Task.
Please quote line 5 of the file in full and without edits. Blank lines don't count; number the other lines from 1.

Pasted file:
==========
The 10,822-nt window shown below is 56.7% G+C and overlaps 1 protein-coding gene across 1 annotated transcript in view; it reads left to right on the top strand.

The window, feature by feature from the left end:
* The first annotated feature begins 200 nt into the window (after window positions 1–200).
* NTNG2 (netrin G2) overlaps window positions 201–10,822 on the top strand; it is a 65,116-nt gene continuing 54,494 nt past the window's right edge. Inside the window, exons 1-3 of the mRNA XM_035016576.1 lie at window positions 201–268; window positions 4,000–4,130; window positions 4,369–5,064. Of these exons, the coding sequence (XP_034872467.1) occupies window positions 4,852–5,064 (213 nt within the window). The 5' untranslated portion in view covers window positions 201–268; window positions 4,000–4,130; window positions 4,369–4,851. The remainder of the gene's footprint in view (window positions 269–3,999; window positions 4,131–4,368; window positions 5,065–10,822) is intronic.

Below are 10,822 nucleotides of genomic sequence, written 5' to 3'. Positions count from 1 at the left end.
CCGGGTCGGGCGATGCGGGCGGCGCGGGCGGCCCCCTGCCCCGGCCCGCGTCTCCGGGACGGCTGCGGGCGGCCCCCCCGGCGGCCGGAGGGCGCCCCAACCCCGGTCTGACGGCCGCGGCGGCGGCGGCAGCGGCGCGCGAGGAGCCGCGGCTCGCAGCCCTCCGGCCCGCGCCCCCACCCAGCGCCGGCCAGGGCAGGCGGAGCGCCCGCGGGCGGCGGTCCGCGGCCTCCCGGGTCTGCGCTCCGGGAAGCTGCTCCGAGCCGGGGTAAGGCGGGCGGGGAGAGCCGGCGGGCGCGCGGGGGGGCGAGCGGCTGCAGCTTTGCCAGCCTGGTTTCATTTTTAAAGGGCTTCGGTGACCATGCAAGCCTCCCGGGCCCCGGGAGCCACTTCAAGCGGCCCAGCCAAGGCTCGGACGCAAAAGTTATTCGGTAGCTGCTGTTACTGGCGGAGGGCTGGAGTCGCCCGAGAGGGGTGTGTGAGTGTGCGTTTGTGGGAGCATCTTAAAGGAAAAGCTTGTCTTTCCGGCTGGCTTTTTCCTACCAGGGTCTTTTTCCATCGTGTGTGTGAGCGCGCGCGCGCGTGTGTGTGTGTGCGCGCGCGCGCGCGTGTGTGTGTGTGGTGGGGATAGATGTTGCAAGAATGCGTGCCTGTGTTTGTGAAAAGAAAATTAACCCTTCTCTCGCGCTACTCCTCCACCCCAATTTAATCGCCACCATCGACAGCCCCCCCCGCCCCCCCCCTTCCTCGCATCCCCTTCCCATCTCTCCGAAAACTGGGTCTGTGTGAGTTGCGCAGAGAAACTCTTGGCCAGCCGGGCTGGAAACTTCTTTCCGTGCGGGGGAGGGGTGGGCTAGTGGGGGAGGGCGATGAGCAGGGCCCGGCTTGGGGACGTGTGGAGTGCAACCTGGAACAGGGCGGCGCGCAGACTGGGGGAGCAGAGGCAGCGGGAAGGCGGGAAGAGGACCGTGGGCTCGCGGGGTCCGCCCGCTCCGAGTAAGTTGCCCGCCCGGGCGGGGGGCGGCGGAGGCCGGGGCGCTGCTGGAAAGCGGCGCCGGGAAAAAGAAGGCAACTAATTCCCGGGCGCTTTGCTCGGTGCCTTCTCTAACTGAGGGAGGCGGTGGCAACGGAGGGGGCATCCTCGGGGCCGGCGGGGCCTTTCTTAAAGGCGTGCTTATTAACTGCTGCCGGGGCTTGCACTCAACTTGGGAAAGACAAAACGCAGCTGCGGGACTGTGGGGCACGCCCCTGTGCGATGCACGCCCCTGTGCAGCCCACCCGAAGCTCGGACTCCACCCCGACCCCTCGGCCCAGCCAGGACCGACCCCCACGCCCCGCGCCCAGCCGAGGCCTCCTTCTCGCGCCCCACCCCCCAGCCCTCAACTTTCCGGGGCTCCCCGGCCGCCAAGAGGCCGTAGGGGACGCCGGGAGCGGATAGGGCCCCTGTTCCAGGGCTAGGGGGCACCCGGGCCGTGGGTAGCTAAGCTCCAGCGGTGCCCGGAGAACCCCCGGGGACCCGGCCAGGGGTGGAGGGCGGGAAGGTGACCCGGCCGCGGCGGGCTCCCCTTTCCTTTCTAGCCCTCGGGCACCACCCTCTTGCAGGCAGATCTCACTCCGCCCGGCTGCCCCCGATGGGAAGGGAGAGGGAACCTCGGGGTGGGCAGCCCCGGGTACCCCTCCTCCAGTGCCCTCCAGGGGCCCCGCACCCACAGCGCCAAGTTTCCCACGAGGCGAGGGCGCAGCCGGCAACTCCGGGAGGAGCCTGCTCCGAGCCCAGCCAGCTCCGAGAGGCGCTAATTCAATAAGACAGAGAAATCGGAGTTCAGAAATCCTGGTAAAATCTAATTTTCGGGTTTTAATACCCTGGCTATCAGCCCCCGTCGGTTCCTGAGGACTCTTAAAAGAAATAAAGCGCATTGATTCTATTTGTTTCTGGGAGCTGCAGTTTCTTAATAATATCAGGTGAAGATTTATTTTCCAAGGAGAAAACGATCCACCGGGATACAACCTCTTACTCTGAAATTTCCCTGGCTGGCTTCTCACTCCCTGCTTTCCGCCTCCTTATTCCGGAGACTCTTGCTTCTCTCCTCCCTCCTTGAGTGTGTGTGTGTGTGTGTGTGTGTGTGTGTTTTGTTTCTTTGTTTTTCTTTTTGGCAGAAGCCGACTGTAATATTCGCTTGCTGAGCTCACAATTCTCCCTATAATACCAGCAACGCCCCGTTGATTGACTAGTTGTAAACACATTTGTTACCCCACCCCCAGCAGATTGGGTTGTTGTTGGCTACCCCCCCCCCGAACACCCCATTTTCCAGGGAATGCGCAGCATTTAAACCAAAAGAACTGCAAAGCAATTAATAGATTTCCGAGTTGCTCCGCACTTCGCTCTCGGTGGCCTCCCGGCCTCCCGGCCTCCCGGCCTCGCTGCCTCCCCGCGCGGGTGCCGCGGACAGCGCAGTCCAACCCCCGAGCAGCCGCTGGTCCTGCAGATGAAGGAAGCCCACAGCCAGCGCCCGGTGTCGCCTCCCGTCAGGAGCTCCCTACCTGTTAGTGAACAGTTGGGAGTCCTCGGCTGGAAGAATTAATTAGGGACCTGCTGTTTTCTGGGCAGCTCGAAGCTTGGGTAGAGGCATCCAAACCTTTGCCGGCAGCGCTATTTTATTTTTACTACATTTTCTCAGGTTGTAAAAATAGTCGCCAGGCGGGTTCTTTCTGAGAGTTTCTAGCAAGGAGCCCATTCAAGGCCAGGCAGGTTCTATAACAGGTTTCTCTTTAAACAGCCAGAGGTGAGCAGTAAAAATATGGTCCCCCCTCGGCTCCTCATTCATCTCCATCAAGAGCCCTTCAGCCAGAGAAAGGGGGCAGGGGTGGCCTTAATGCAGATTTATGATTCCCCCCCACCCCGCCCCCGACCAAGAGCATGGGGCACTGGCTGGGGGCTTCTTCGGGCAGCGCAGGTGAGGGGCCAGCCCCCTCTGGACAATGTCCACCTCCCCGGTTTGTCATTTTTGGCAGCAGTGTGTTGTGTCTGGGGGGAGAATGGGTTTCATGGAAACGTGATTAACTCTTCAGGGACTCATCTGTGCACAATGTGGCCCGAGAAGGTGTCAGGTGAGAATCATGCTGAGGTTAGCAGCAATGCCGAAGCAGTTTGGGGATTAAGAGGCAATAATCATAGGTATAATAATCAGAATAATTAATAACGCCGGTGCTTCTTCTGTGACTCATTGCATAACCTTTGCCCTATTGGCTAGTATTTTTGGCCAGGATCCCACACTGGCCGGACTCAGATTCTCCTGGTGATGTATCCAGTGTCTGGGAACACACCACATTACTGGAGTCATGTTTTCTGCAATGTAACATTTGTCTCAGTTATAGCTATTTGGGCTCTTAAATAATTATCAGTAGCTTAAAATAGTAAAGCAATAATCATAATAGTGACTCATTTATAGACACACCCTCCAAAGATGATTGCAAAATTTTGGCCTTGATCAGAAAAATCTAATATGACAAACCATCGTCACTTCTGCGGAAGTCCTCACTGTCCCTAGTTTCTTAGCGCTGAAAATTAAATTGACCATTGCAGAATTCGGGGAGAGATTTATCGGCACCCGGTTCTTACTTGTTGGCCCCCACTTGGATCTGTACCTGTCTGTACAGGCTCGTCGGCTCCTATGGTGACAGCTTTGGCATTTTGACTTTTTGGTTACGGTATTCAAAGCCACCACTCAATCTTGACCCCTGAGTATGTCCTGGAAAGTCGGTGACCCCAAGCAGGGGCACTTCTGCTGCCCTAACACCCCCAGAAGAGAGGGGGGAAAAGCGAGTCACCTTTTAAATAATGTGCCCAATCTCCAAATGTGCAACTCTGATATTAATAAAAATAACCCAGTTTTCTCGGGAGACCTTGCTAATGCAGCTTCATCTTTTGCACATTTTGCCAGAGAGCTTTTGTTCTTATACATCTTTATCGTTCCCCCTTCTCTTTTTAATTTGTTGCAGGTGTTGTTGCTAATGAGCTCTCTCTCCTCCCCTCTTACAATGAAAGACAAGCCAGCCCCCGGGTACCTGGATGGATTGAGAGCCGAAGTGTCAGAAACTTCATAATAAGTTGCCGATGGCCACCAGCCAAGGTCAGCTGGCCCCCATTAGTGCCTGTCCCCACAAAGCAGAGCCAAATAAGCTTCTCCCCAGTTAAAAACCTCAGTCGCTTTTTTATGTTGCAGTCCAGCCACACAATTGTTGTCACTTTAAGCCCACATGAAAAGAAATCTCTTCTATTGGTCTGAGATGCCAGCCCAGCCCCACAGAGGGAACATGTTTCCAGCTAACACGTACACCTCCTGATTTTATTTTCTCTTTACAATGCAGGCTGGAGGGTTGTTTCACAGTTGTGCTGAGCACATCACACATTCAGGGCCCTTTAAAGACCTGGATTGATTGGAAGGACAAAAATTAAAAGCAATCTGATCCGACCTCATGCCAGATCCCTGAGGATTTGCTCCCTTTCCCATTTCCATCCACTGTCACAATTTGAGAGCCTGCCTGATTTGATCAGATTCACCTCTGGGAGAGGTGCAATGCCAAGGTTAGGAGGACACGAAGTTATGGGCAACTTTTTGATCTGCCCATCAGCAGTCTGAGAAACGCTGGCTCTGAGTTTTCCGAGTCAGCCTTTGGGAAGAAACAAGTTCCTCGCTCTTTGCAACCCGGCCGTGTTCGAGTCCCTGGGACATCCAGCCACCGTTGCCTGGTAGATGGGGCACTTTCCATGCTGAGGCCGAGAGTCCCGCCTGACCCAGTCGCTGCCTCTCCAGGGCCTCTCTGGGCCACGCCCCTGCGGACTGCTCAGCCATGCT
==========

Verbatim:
Below are 10,822 nucleotides of genomic sequence, written 5' to 3'. Positions count from 1 at the left end.